Warhammer 40,000: Rogue Trader is a game that I have been waiting a long time for. It's not quite the first 40k video game that I dreamed of - that'd be the Primarch fighting game my friends and I dreamed up at age 11 - but ever since getting over my youthful "wow, cool Space Marine" phase, I've wanted a 40k game that really gets into the finer details of the setting.
The Imperium, the form that human society takes in the grim darkness of the far future, is by far the best thing about 40k - but it's frequently obfuscated. 40k adaptations tend to either go all in on the action, or stick with the warfare and high level strategy of the tabletop game. On top of that, I suspect Games Workshop's need to market to children conflicts with how truly horrible the Imperium is. After all, it's much easier to get Little Timmy's Mum to splash out on toy soldiers when they're depicted as heroic defenders of humanity, instead of the brainwashed fascist enforcers they truly are. As a result, the darkly satirical elements of 40k tend to be buried in the novels and other ancillary media, making it all too easy to take the surface at face value.
Owlcat Games' Rogue Trader is based on the 2009 pen-and-paper RPG of the same name, which should come as no surprise; the studio made its own name with adaptations of the Pathfinder RPG. If you've played Kingmaker or Wrath of the Righteous, the broad strokes of Rogue Trader will be immediately familiar: a party-based CRPG that hews closely to the pen-and-paper original, combining a sprawling narrative with deep turn-based tactical combat. After creating your character, you'll play through an introductory section before being thrust into a position of power - one that conveniently allows for both agonising decision making and gallivanting about the place on adventures. The big difference this time is one of scale. 40k is all about maximalism, after all. Everything is bigger and badder and defined by an urge for more.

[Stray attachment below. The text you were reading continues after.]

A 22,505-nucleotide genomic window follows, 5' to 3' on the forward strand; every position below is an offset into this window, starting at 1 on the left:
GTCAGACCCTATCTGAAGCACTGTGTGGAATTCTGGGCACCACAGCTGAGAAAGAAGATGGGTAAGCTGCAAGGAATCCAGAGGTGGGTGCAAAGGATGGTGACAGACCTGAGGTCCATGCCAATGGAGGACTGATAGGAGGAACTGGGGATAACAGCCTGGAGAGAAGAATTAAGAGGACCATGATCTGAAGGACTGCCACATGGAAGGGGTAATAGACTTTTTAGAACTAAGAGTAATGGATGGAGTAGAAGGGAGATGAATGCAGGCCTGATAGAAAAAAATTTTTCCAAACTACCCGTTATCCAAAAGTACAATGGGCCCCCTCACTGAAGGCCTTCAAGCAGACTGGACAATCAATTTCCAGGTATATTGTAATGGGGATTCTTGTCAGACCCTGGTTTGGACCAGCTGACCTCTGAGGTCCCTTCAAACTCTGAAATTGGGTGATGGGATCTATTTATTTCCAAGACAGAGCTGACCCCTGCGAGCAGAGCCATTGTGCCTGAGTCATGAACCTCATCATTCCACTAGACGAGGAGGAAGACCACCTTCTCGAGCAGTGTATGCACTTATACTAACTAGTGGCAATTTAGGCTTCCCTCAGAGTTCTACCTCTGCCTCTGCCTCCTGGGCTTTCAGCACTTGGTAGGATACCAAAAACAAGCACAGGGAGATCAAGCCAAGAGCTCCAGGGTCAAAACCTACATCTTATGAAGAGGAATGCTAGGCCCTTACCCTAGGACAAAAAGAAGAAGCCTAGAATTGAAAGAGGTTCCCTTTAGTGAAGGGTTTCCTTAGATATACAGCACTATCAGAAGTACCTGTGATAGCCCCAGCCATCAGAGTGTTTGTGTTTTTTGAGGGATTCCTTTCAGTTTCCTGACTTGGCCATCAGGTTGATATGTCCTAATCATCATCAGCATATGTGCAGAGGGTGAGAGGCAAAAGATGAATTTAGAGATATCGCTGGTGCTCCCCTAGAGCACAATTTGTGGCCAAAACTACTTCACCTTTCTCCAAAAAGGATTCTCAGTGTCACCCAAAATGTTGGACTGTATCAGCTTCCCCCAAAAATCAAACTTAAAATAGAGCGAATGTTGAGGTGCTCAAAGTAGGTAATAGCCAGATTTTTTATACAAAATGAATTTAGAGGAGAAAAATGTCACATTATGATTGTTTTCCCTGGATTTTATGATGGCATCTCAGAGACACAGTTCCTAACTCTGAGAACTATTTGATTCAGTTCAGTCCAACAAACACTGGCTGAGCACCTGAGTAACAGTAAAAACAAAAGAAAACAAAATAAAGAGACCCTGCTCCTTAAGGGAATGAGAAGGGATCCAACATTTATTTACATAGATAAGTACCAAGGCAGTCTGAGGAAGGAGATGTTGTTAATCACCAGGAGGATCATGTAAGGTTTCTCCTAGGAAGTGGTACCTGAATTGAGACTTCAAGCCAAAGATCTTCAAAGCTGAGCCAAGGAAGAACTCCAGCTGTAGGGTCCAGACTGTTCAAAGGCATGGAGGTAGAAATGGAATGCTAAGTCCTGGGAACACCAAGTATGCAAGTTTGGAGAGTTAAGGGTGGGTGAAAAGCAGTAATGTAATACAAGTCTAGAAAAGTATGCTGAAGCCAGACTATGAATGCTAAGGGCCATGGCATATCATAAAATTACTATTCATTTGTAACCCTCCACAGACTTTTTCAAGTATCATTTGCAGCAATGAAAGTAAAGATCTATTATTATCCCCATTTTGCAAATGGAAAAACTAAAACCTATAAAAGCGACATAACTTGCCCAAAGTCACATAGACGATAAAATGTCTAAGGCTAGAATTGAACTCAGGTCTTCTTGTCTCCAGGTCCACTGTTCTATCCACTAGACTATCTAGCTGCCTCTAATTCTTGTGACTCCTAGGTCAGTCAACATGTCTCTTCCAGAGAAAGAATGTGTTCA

The position of rogue trader, meanwhile, is a unique one within the Imperium, with freedoms unattainable by the heaving masses of its strict, theocratic society. As the name suggests, they're merchant princes empowered to do just about anything in the name of creating profit for the Imperium and expanding its borders, sort of like Del Boy Trotter in charge of the East India Trading Company. Your character in Rogue Trader, then, isn't some newbie adventurer; instead the origin you select makes you a high-ranking military officer, a crime lord or a noble, someone already accomplished and important. Not only that, you're a potential heir to the Von Valencius rogue trader dynasty. (Spoilers: you quickly get the job thrust upon you.)